Social Language Skills For Speech Therapy
Social language skills for speech therapy (also known as social communication or pragmatics) are crucial language skills that children need in order to navigate this world.
I feel these skills are getting a bit weaker with each generation due to increased technology use; however, we are here to help!
On this page, I will give a brief overview of different areas of social language skills and then some FREE and paid treatment materials that both therapists and parents can use.
Social Language Skills For Speech Therapy Overview
How/Why To Use Language
A child must know how to use language for a variety of purposes. These purposes include: greet, request, comment, share ideas, ask questions, etc...
This area needs to be directly taught to some children. For example, some children may be excellent at using language to greet friends/family and to ask questions; however, they may need intervention to teach them how to comment or share ideas.
Adapting Language (for people and or environment)
Adapting language can be especially difficult for some. When I say adapting language, I am referring to changing language (even grammar and vocabulary) when speaking with different people or speaking at different locations.
For example we talk differently,
- to a toddler than we do to adults.
- to our friends than a doctor.
- with a colleague about speech therapy (lots of jargon) than a new client or parent (a lot more background information/less jargon)
- to a colleague when out for coffee than when sitting in an IEP meeting
Following Social Rules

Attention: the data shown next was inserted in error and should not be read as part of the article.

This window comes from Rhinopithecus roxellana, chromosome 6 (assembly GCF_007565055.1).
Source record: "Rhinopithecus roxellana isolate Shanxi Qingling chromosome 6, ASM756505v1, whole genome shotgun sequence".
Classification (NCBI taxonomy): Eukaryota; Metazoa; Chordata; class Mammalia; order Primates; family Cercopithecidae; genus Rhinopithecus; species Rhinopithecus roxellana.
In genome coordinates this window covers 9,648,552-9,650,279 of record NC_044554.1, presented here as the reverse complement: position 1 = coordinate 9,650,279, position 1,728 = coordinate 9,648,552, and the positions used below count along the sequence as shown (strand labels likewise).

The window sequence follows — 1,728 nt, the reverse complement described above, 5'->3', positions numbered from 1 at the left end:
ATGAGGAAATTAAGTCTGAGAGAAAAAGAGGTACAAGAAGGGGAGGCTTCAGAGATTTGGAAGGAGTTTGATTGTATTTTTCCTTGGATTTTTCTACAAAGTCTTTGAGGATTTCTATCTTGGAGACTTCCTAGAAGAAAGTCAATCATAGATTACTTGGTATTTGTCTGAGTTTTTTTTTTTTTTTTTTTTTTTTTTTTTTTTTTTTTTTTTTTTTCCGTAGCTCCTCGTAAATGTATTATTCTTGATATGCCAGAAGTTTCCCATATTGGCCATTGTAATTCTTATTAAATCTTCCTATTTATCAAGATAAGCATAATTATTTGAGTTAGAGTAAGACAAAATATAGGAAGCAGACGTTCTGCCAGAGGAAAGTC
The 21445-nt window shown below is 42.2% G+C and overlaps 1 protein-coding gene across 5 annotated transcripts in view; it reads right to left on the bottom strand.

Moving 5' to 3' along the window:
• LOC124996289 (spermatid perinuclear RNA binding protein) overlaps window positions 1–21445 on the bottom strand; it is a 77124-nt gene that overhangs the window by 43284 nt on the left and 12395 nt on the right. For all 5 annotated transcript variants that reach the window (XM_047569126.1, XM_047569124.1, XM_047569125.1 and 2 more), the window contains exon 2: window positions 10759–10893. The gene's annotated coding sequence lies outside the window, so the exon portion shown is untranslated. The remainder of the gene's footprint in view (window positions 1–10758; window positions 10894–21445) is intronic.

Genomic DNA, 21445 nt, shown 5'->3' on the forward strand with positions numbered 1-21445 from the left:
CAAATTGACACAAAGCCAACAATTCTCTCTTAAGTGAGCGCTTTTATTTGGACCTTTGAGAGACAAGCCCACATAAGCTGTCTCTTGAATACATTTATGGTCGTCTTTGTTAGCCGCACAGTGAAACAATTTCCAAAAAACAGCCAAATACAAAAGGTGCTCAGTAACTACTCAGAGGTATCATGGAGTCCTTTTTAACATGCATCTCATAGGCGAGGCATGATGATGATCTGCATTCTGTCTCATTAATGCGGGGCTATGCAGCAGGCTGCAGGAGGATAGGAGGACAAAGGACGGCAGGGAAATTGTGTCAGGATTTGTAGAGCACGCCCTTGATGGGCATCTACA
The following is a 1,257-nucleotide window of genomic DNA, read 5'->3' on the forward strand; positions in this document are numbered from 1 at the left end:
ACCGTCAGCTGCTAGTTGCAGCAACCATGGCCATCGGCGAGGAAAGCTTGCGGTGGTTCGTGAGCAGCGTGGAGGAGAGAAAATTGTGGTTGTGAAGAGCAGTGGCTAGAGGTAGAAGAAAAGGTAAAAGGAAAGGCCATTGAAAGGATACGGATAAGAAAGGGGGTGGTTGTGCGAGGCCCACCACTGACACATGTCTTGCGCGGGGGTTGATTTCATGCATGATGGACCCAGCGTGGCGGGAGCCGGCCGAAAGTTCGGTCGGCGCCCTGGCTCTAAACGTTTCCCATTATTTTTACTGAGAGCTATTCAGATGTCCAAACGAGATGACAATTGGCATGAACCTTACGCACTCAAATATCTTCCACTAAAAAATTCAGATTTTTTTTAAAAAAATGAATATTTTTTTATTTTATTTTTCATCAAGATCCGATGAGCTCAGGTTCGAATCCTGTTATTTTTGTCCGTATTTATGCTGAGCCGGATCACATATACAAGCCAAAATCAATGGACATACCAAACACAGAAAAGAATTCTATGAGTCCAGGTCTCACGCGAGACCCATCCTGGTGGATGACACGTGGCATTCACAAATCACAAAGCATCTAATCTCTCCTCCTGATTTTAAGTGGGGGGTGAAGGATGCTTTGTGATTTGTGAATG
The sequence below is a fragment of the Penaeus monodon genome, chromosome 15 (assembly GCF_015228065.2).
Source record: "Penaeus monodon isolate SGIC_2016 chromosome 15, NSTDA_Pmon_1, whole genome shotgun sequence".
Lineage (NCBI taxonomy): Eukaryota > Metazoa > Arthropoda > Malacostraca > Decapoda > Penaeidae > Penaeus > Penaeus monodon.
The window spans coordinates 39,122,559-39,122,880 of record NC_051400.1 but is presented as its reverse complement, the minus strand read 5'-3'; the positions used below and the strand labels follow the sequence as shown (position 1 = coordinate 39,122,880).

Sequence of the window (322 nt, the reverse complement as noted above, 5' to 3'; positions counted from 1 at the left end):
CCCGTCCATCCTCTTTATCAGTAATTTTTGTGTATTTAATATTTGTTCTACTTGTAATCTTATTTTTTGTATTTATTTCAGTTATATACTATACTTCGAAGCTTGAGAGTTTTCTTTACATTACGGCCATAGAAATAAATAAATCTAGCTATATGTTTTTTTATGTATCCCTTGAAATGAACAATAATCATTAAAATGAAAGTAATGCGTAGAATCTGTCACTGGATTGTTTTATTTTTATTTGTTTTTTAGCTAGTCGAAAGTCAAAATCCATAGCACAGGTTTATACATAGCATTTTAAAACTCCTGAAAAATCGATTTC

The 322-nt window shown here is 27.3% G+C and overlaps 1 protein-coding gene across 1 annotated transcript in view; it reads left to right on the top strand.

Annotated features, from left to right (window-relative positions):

Many children pick up on and learn social rules just by going through life. Some children need to be directly taught these rules.
Some examples of social rules include how to:
- start/join a conversation
- take turns in a conversation
- maintain a conversation
- use and read gestures/body language
- use/read facial expressions
Social Language Treatment
Now, we have arrived to the good stuff!
A child or adult may need help in one or all three of the areas listed above. This information would come from informal observations across environments and/or a formal speech/language evaluation.
Personally, social language is best taught in groups or within the least restrictive environment possible. However, the building blocks can also be taught in a very concrete manner during in-person and/or remote therapy.
No-Print Social Language Resources
I have many new resources over at my Membership Site using real-life images! I have been using these resources to work on identifying emotions and formulating comments/questions as well expressive grammar and vocabulary. The real-life photos have been a hit and I like the ease of planning (same resources to target many different goals!)
If you are a member, please log in here.
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